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Author Topic: Milankovitch cycles  (Read 2105 times)


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Milankovitch cycles
« on: January 07, 2015, 11:06:12 PM »
I keep seeing references to Milankovitch cycles which completely accept the theory, so this is just to air my scepticism without derailing elsewhere. In this, , I find the better fit of angular momentum distribution particularly persuasive. In this, once again data which doesn't fit the paradigm is presumed compromised. When i have time i'll take a look for a link to my preferred theory.


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Re: Milankovitch cycles
« Reply #1 on: October 18, 2015, 11:01:15 AM »
A paper in PNAS about possible an other Milankovitch cycle of 9millions years.


The Milankovitch cycles are orbitally paced variations in insolation that drove periodic climate changes on Earth at the scale of tens to hundreds of thousands years. Longer ‟grand orbital cycles” also exist, but their impacts on paleoclimate dynamics are not well documented for pre-Cenozoic times. Here we tackle this issue by analyzing the stable isotope fluctuations recorded by fossil cephalopods throughout the Jurassic–Early Cretaceous interval. We document a periodicity of ∼9 My in the carbon cycle, except from 190 to 180 Ma when disturbances occurred. This orbital forcing affected carbon transfers by modulating the hydrological processes and sea-level changes. In summary, this ∼9-My orbital cycle is an important metronome of the greenhouse climate dynamics.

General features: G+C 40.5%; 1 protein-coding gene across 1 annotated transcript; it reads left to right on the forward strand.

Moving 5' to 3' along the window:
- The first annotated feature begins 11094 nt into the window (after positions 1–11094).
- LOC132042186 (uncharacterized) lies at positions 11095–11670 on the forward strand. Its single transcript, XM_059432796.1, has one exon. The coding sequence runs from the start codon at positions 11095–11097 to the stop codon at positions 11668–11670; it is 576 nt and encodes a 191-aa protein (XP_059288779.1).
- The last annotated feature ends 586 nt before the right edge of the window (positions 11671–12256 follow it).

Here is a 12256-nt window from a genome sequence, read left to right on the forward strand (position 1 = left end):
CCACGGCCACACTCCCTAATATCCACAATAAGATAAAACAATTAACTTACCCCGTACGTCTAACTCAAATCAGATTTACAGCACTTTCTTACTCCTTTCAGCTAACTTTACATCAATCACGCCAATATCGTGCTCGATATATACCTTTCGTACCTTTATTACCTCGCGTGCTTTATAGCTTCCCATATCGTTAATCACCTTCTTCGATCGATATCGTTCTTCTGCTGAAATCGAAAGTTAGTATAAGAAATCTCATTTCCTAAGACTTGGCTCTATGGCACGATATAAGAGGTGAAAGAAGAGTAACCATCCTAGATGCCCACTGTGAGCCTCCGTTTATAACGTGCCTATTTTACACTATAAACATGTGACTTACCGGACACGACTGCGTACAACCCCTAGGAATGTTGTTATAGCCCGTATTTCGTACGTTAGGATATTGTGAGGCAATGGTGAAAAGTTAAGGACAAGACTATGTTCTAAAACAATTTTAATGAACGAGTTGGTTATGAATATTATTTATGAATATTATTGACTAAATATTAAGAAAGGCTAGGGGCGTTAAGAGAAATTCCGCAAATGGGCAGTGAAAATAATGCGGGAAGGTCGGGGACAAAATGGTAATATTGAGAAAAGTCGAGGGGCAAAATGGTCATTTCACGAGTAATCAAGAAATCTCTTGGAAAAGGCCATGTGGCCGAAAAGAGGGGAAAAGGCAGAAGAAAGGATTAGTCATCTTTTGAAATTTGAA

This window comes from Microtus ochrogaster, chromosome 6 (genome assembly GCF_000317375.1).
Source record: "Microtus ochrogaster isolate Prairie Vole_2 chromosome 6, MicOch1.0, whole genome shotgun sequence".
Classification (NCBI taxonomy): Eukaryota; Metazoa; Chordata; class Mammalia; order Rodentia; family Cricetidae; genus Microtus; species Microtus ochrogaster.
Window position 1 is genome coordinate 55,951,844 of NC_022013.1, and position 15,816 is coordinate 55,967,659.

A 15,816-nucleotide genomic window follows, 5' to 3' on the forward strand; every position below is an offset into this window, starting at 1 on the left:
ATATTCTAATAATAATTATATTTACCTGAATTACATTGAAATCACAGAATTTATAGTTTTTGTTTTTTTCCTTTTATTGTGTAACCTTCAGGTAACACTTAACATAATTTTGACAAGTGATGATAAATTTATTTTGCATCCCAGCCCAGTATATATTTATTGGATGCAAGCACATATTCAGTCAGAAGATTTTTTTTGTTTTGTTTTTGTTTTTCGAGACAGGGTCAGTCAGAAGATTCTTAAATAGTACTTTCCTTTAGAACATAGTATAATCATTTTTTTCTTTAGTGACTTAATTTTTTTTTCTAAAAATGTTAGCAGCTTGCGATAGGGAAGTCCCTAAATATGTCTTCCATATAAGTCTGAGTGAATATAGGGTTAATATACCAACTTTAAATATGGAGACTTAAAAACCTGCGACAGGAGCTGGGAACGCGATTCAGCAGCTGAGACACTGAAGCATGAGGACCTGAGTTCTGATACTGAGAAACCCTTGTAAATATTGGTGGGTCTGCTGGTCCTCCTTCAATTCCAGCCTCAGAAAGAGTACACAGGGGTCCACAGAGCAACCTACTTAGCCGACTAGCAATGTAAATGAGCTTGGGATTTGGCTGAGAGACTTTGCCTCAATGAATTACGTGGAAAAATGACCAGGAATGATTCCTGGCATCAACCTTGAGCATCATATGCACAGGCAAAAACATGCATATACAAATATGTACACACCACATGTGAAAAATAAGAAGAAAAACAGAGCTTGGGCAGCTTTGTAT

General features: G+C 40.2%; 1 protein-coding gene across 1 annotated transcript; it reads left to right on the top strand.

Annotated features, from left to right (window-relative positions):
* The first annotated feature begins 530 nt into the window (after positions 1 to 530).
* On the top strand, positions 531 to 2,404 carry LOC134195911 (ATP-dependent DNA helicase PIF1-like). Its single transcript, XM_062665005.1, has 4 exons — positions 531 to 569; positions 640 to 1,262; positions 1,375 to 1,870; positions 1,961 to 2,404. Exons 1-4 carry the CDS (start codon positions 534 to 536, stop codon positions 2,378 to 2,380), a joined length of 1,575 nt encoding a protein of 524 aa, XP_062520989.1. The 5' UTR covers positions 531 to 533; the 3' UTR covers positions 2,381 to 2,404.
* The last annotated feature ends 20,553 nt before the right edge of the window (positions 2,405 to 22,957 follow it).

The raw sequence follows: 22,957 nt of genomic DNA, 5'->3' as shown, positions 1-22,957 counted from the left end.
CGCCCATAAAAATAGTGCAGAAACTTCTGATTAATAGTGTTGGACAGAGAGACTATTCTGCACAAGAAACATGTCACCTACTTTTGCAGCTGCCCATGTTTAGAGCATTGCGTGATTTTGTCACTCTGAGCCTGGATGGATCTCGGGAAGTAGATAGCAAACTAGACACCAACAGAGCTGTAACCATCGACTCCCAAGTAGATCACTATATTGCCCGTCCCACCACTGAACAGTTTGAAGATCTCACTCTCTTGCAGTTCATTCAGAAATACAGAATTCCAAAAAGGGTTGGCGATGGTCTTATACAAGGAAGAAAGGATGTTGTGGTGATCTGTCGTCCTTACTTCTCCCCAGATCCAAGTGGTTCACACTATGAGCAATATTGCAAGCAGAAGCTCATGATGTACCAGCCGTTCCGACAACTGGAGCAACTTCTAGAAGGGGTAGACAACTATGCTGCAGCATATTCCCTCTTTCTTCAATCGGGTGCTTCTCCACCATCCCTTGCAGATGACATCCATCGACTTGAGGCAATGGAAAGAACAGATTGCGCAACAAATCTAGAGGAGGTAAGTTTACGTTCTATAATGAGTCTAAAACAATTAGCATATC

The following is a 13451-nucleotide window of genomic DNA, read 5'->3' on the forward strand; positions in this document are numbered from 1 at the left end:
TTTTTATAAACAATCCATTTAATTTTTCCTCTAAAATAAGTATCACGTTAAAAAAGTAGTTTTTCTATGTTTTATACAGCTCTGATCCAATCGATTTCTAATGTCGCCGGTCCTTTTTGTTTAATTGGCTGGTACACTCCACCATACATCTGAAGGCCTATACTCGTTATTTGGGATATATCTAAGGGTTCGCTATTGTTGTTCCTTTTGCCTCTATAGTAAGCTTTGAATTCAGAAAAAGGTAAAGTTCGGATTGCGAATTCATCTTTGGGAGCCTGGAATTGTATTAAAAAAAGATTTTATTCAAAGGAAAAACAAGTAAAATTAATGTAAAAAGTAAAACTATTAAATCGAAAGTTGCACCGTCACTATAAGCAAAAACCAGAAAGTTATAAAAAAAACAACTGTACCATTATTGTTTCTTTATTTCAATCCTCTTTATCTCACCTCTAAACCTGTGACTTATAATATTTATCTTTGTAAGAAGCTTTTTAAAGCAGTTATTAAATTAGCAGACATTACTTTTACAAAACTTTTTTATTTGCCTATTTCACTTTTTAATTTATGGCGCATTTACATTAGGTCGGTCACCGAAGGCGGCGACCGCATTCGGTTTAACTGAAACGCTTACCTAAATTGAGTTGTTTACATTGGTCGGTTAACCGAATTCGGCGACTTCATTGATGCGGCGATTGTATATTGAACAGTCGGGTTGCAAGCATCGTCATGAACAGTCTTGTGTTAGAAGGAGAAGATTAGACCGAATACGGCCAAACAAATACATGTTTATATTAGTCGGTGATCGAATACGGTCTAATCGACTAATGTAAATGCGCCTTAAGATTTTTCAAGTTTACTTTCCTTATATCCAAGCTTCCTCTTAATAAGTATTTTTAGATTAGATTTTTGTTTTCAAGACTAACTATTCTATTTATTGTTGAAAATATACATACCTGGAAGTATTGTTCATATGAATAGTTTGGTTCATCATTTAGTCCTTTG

Eccentricity, obliquity, and precession are cyclic parameters of the Earth’s orbit whose climatic implications have been widely demonstrated on recent and short time intervals. Amplitude modulations of these parameters on million-year time scales induce ‟grand orbital cycles,” but the behavior and the paleoenvironmental consequences of these cycles remain debated for the Mesozoic owing to the chaotic diffusion of the solar system in the past. Here, we test for these cycles from the Jurassic to the Early Cretaceous by analyzing new stable isotope datasets reflecting fluctuations in the carbon cycle and seawater temperatures. Our results document a prominent cyclicity of ∼9 My in the carbon cycle paced by changes in the seasonal dynamics of hydrological processes and long-term sea level fluctuations. These paleoenvironmental changes are linked to a great eccentricity cycle consistent with astronomical solutions. The orbital forcing signal was mainly amplified by cumulative sequestration of organic matter in the boreal wetlands under greenhouse conditions. Finally, we show that the ∼9-My cycle faded during the Pliensbachian, which could either reflect major paleoenvironmental disturbances or a chaotic transition affecting this cycle.
« Last Edit: October 18, 2015, 11:06:30 AM by Laurent »